Monday, September 16, 2013


Why do you think this book was so widely and highly praised in the mainline press? The list of praising quotes reminds me of the spontaneous outpourings we read and heard later for Gerald Posner’s inaccurate and manipulative book on the Kennedy assassination, Case Closed.

Under the pretense of telling an off-beat romantic story, this book serves as a hatchet job on Oswald, the intent being to confirm Oswald’s character as in keeping with the Warren Report’s one-sided prosecution brief. After all, many who knew Oswald and accounts from people in Russia tell us he was not a man who could have shot anyone, much less a political figure he admired. Ms. McMillan’s brief for this book, and it does seem to have been a brief, was to counteract such first-hand observations of Oswald’s character.

Priscilla Johnson McMillan’s book is one of the most dishonest I have ever read. She employs every tidbit of selected material to manipulate her subject, Marina herself having sadly supplied much of it over time. Any conscientious biographer would be ashamed to do what is done here, even for a disliked subject

Ms. McMillan never knew Oswald: she briefly met and interviewed him in Moscow, 1959, after a mysterious tip as to his location, activity with a close-to-zero probability of being coincidental, activity never satisfactorily explained and fully in keeping with a traditional practice of intelligence services to use go-betweens to check up on the progress of their sensitively-placed employees.

Ms. McMillan had worked as a translator at the American Embassy and became a “journalist,” working for a news agency no one ever heard of, and almost certainly worked directly or indirectly for the CIA: after all, many if not most CIA contractors never even know for whom they are working. The profession of journalists abroad in the 1950s and 1960s was so thoroughly compromised by the CIA – Reuters, Life Magazine, The New York Times, and others crawled with disguised agents and contract employees – that security services like the KGB regarded it as the norm to assume suspicious connections.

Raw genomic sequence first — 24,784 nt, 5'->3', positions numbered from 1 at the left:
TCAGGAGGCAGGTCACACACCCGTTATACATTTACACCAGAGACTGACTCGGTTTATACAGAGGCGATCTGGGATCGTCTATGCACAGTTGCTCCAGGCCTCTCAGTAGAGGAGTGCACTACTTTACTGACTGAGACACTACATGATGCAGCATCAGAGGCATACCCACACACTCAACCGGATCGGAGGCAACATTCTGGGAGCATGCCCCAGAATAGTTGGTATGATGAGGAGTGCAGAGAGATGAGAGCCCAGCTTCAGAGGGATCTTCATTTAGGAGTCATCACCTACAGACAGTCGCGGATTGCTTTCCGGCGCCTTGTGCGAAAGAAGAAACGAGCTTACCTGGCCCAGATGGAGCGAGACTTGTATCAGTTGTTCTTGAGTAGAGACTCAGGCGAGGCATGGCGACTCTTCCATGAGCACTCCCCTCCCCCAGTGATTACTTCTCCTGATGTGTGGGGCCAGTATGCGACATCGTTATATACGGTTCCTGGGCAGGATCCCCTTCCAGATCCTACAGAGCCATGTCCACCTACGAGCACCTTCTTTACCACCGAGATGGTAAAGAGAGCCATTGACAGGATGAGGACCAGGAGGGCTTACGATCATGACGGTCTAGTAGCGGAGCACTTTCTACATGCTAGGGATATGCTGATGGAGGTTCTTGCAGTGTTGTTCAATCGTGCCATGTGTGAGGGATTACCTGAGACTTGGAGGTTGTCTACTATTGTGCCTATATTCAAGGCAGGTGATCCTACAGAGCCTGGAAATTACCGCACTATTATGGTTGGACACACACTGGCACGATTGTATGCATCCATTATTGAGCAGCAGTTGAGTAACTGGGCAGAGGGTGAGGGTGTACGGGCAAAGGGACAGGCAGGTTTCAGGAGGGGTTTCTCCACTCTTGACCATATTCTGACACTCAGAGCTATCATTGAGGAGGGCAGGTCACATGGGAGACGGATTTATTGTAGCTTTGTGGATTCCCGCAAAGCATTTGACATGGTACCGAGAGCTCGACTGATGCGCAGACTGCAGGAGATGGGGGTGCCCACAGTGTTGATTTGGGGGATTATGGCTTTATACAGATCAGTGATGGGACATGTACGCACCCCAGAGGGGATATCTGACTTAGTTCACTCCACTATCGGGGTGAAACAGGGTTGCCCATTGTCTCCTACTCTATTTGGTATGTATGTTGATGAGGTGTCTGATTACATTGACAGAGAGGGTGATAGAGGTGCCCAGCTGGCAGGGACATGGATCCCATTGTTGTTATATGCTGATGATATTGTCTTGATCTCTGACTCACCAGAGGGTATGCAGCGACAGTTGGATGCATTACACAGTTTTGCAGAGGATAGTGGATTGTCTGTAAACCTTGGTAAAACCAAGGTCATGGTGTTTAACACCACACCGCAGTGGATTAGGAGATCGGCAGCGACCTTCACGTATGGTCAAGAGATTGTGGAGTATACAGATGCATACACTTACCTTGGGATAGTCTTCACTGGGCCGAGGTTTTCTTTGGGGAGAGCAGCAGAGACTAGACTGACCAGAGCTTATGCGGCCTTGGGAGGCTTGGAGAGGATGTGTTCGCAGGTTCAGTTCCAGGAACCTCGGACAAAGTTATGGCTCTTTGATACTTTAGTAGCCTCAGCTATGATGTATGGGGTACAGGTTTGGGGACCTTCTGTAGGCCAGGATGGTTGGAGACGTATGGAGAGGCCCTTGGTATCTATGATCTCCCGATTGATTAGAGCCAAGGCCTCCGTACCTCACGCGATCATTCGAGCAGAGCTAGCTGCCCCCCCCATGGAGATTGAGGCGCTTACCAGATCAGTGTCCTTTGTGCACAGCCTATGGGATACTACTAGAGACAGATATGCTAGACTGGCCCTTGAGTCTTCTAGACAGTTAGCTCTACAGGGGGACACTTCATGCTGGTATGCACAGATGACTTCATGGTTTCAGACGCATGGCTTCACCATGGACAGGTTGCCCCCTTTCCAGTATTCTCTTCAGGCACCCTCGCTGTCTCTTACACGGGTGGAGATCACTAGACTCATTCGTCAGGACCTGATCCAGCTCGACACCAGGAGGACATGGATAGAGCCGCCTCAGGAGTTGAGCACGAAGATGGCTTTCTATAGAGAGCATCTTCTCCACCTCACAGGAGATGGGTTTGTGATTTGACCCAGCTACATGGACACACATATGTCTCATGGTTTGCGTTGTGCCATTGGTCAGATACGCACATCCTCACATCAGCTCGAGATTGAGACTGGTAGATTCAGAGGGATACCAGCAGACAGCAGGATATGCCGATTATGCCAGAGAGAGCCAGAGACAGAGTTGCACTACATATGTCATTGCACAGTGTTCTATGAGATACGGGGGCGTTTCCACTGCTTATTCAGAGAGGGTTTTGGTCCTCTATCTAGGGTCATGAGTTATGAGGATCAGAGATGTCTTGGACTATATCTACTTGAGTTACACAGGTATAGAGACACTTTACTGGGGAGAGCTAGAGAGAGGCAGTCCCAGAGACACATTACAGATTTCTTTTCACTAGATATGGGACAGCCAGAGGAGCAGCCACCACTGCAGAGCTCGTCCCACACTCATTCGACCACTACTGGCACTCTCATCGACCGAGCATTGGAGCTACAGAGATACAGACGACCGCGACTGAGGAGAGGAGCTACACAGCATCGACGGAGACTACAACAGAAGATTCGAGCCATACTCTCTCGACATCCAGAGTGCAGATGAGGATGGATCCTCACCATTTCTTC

As to her knowledge of Marina, well that comes long after Marina found herself in an impossible situation and had been brow-beaten into submission by American authorities. After the assassination, Marina found herself alone with a child in a strange land, a Russian speaker in a United States consumed with anti-Communist hysteria, her husband, falsely portrayed as a Marxist and traitor, having been summarily accused of killing the President and then murdered. She was quickly taken in hand by the Secret Service and the FBI after the assassination and whisked away for a long period with no public access, supposedly for her own protection, but in fact to make her understand, one-on-one, the hopelessness of her situation and the one avenue open to her to be able to remain and earn a living in the United States: to confirm whatever nonsense the FBI came up with to blacken her husband’s reputation.

And she did as she was told. Anyone who has seen old video of Marina speaking, or who has read her testimony, gets the impression of a flighty-brained or impossibly-distracted person, or indeed of a mentally unbalanced one. The effect of her words on any topic about her husband is immediate for any unbiased reader or watcher. One almost suspects her treatment by some of the drugs we now know the CIA then was spending millions on to develop and prove both as interrogation drugs and as a means to induce psychological control of unwitting people. The CIA went so far at the time as to conduct many illegal experiments on various uninformed patients and populations, ending in the uncounted deaths of quite a few.   

Questions rarely asked and never answered about Marina herself include why she even was admitted to the United States at the height of the Red Scare, why the FBI wouldn’t have kept constant tabs on her as a likely Russian agent, and why she was permitted to remain in the country after such cataclysmic events?

Well, you will learn nothing about those matters nor about anything else of substance from this poor book.

There is only one valid reason for ever reading this book, and that is to understand the bizarre lengths to which American security services have gone to create a legend around Oswald. Why is that? Why should that be necessary? After all, if he was what the Warren Commission and Hoover’s FBI – who incidentally did all of the actual investigating for the Commission - portrayed him to be, he was just one more disgruntled malcontent who committed a murder.

But all clear-thinking people know that isn’t so.